The Application Process For TANF, Food Stamps, Medicaid, and SCHIP. Up-Front Requirements

01/01/2003

Many offices have adopted a “work first” policy that stresses the temporary nature of cash assistance and the expectation that clients will go to work. TANF programs across the country have imposed non-income requirements that applicants must meet as a condition of being determined eligible to receive assistance.7

Under welfare reform, many states require TANF applicants to attend a mandatory orientation or conduct a job search prior to approving an application for assistance. These requirements generally reflect efforts to alter the culture of welfare so that it is clearly associated with work and self-reliance (Holcomb and Martinson 2002; Lurie 2001). In some places, these requirements must be met prior to the eligibility interview, while in others they must be met after the interview, but before the application can be approved. According to federal regulations, these “up-front” eligibility requirements under the TANF program cannot be used to delay applications or deny eligibility for Medicaid and FSP.8

Local sites included in this study have implemented several up-front requirements for applicants that must be met while the application for TANF benefits is pending. These up-front requirements include orientations, work-related activities — such as job search or registration with the workforce agency — finger imaging, photographing, and home visits (Exhibit 3-4). New York City has an added requirement of pre-eligibility verification (described in more detail later in this chapter).

Site Orientation Work Activities* Finger Imaging/ Photographing Home Visits Pre-Eligibility Verification
Exhibit 3-4:
Up-Front Eligibility Requirements
(Study Sites, 2001)
Arlington, VA ü        
Dallas, TX ü   ü**    
New York, NY ü ü ü** ü ü
Raleigh, NC   ü      
Seattle, WA ***        
Sedalia, MO ü ü      
* Work activities include work registration and job search
** For both TANF and food stamps
*** Following our visit, the Seattle/Kent office added an orientation requirement

Orientation. Among our study sites, it is common to require TANF applicants to attend a separate group orientation to learn about the program rules and expectations regarding work activities, sanctions, and other program requirements. In Arlington, Dallas, and New York City, TANF applicants are required to attend a group orientation prior to being determined eligible to receive benefits.9 Eligibility determination is contingent upon orientation attendance. In Raleigh, participation in a group TANF orientation is not required as part of the application process, but is strongly encouraged. Applicants in Sedalia and Seattle receive a one-on-one orientation about the TANF program as part of the eligibility interview process.10 Staff in Arlington also instruct food stamp and Medicaid applicants to attend an orientation immediately prior to their eligibility determination interview, but the primary purpose of this orientation is to provide additional screening to facilitate the eligibility interview by making sure the applicant has assembled the proper documentation.

Work Activities. Many sites require TANF applicants to participate in some form of work activity while their application is pending. Activities include job search (New York and Sedalia11 and registration for work with the Employment Service (Raleigh and Sedalia). In Raleigh and Sedalia, a representative from the Employment Service is co-located in the welfare office. Applicants for cash assistance in New York City are required to attend an orientation with an employment services provider as well as participate in an up-front job search during the 30-day eligibility determination period.12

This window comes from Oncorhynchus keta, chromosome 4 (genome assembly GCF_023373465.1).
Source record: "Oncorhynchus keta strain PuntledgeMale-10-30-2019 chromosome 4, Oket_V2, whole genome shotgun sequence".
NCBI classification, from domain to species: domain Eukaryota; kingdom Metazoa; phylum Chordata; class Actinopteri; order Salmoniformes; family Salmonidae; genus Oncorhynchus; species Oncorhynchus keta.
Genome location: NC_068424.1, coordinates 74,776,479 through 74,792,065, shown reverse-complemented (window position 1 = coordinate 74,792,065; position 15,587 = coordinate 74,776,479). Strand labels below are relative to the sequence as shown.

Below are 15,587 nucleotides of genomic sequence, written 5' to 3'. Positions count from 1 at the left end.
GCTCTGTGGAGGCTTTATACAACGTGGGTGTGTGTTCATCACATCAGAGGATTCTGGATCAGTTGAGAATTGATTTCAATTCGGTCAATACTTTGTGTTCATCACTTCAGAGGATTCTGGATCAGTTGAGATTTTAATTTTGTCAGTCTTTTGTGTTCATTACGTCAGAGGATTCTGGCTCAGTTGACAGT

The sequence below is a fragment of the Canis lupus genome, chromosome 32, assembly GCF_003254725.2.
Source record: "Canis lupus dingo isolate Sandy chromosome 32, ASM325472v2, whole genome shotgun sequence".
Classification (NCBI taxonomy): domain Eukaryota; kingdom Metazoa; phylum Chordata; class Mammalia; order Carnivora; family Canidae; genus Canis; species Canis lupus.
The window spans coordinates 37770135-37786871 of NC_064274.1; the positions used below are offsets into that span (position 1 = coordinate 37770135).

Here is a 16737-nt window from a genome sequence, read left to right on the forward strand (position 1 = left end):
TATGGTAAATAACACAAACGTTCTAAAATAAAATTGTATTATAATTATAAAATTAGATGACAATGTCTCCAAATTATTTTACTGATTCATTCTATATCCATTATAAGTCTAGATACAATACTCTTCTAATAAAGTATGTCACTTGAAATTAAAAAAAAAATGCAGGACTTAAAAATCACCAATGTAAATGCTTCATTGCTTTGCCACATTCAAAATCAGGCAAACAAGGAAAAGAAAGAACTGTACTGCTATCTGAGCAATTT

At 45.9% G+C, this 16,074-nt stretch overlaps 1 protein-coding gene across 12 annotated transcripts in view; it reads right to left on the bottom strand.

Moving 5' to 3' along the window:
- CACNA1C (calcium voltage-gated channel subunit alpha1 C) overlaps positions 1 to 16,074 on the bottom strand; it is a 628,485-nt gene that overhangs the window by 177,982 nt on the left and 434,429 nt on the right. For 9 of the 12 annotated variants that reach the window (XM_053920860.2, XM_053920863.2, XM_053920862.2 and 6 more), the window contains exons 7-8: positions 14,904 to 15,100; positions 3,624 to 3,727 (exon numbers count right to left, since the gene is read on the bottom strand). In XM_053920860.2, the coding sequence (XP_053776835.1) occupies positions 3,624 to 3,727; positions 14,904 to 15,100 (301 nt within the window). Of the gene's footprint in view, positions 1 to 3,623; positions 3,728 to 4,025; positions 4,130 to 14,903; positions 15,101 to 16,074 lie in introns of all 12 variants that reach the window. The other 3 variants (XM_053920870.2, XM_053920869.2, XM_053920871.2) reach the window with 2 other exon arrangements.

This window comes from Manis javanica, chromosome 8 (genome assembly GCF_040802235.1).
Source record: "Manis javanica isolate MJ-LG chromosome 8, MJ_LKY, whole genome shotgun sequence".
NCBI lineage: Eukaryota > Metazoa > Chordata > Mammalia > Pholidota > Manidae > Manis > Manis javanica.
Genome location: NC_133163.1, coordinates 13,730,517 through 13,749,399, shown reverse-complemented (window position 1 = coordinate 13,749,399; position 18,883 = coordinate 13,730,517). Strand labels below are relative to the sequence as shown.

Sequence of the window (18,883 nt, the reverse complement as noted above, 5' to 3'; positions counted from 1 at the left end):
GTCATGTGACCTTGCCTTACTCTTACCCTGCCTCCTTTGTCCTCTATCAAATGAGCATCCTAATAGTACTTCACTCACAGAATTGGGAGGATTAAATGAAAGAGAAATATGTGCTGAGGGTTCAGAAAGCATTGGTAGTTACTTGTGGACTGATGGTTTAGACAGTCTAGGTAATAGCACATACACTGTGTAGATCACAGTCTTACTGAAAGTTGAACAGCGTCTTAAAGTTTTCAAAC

Finger Imaging and Photographing. Two sites (New York and Dallas) require applicants for cash assistance and food stamps to have their fingerprints and photographs taken as part of the application process. These procedures are viewed as fraud prevention measures because they allow eligibility workers to compare applicants’ fingerprints and photographs to those of clients receiving benefits.

Pre-Eligibility Verification. While all sites’ application processes include verification of certain information for TANF eligibility determination purposes, New York City is the only site that requires an additional pre-eligibility verification step. Applicants for cash assistance from all five boroughs of the city must go to the Eligibility Verification Review (EVR) office in Brooklyn as part of the application process. According to administrators, EVR’s independent review of applicants’ documents is designed to detect altered or forged documents and identify genuine documents. The fingerprints and photographs of applicants are stored on a computer and used to verify identity as part of the applicant eligibility verification review. However, EVR investigators do not receive copies of documentation and case notes from the welfare offices (called Job Centers) where applicants initiate the process, so applicants must bring the same documents to both interviews.13 They may also ask for additional information that was not already requested by Job Center staff.

Home Visits. In New York City, all applicants for cash assistance receive a home visit as part of the eligibility verification review described above. Home visits allow EVR staff to confirm and gather additional information about household members, residence, and income that may not have been evident during the office interview. No other sites in this study require a home visit as part of the application process.

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